Phoenix is a great city with so much to see and do and combined with sunny days (sizzling hot in the summertime) and cooler evenings, it’s a big destination for tourists. It’s also often a launching point for excursions to popular places like The Grand Canyon and Sedona. But just about an hour out-of-town you can leave the cosmopolitan life behind and savor a taste of what the Old West was like along 120 mile Apache Trail that surrounds the beautiful Superstition Mountains.
Along the way the trip shows off remarkable scenery from desert to mountains to lakes to canyons to ancient Indian cliff dwellings and so much in between. The entire drive takes about 5 to 6 hours to complete and if you add in all the stops you’ll want to make to take pictures and explore, plan on making it a full day excursion. Of course you can always opt for a much shorter excursion if you choose. Many people turn around at Tortilla Flat because shortly afterwards the road is unpaved and can be steep at various points. That journey can be done in 3 to 4 hours.
To get to there drive on Hwy # 60 East. Exit on Idaho Road and turn left (north). In about 2 miles you will see signs for the Apache Trail and go northeast on Hwy #88.
We took a dusty step back in time at our first stop– the Goldfield Ghost Town.
GOLDFIELD GHOST TOWN
Full disclosure: This stop is a wee bit touristy, but is a fun and interesting experience for both kids and adults. There’s a mine tour, a museum, restaurants, shops and even a zip line, but this recreated site was also once the home of the Mammoth Mine that produced almost 3 million in gold bullion from 1892 to 1896. Thanks to the dirt streets, random cowboys and old wooden buildings its easy to feel like you’ve stepped back in time.
LOST DUTCHMAN STATE PARK
In 1840 a Dutch immigrant name Jacob Waltz supposedly found a prosperous gold mine in the area but alas left no records of its location. Lots of people have looked for it without success and hence the “Lost Dutchman” got its name. Today its a great spot for hiking and camping (camping is not allowed in many places further into the trail). Some of the easier trails still allow visitors to take in plants and wildlife of the Sonoran Desert.
CANYON LAKE AND DOLLY STEAMBOAT
Canyon Lake was formed in 1925 after damming the Salt River. There are marinas and an RV site. There are lots of places to enjoy a picturesque lunch along the shoreline and there is a 90 minute narrated boat ride tour on the Dolly Steamboat. You can also explore the surrounding Tonto National Forrest through lots of easy to difficult trails.
It’s easy to imagine a stage-coach pulling up to the General Store to stop for refreshments while driving through the wilderness. Inside there’s a bar complete with saddle bar stools and an old-fashioned ice cream and candy store. There’s also a shop with mementos from visitors who have passed through. If you aren’t inclined to drive on unpaved roads, this also might be the best place to turn your car around and head back to Phoenix you city slicker!
FISH CREEK HILL
The pavement ends but the road is also wider here so there are plenty of places to pull over and check out the view or head inland for hiking. There is a 10-degree grade which is a little more than a hill if you ask me, so take it slow. In the event of rain and mud be prepared that the road could be closed.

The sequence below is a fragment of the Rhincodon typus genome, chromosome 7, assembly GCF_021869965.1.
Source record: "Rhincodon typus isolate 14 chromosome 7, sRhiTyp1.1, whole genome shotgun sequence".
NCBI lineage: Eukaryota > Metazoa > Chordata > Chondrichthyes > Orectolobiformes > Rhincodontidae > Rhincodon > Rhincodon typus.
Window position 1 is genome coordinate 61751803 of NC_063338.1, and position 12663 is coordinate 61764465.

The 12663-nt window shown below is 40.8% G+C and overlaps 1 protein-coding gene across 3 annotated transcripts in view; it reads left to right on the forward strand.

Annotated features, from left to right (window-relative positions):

This lake was filled in 1927 and has a beautiful marina where you can rent a boat or grab a meal. To get there you have to leave the main road and go down a gravel path. From above or below the view is breathtaking.
ROOSEVELT DAM AND ROOSEVELT LAKE
The Theodore Roosevelt Dam was built with bricks in 1911 and is the world’s largest masonry dam at almost 300 feet tall. The lake is also the largest in Arizona (Lake Powell is actually bigger but extends into Utah). Just like Apache Lake, the views are remarkable so don’t forget your camera or make sure the phone is charged!
TONTO NATIONAL MONUMENT
Just four miles past the dam you will see signs for the Tonto National Monument and the ruins left behind by the ancient Salado Indians. Allow at least an hour to climb the trails to these amazing cliff dwellings that archeologists believe date back to 1300 AD. It was established as a national monument by Theodore Roosevelt in December 1907. Why the still well-preserved structures were abandoned by its residents is still unknown but there is an interpretive center that has plenty of information to learn about the culture.
About 25 miles after the monument the road will lead you to the old copper mining town of Miami that has buildings dating back to 1915. Be sure to check out the renovated downtown and the Bullion Plaza Museum to explore the cultural, mining and ranching history of the area.
After leaving Miami you will pass through Devil’s and Queen Creek Canyons. The area is famous for its silver mines and was a booming place in the late 1800’s. Movie buffs will recognize the town of Superior as the place where movies like Eight Legged Freaks, How the West Was Won, Blind Justice, The Prophecy, and The Gauntlet were filmed among many others. One of our favorite stops bills itself as “The World’s Smallest Museum” but it’s filled to the brim with historic artifacts.
BOYCE THOMPSON SOUTHWESTERN ARBORETUM
If you are mesmerized by the variety of cactus and other desert plants you see along the Apache Trail then Arizona’s largest botanical garden is a must stop. It’s over 323 acres of trees, plants, nature trails and even a lake. You absolutely won’t regret stopping in for a visit and from here its about an hour drive back to Phoenix. Happy trails!
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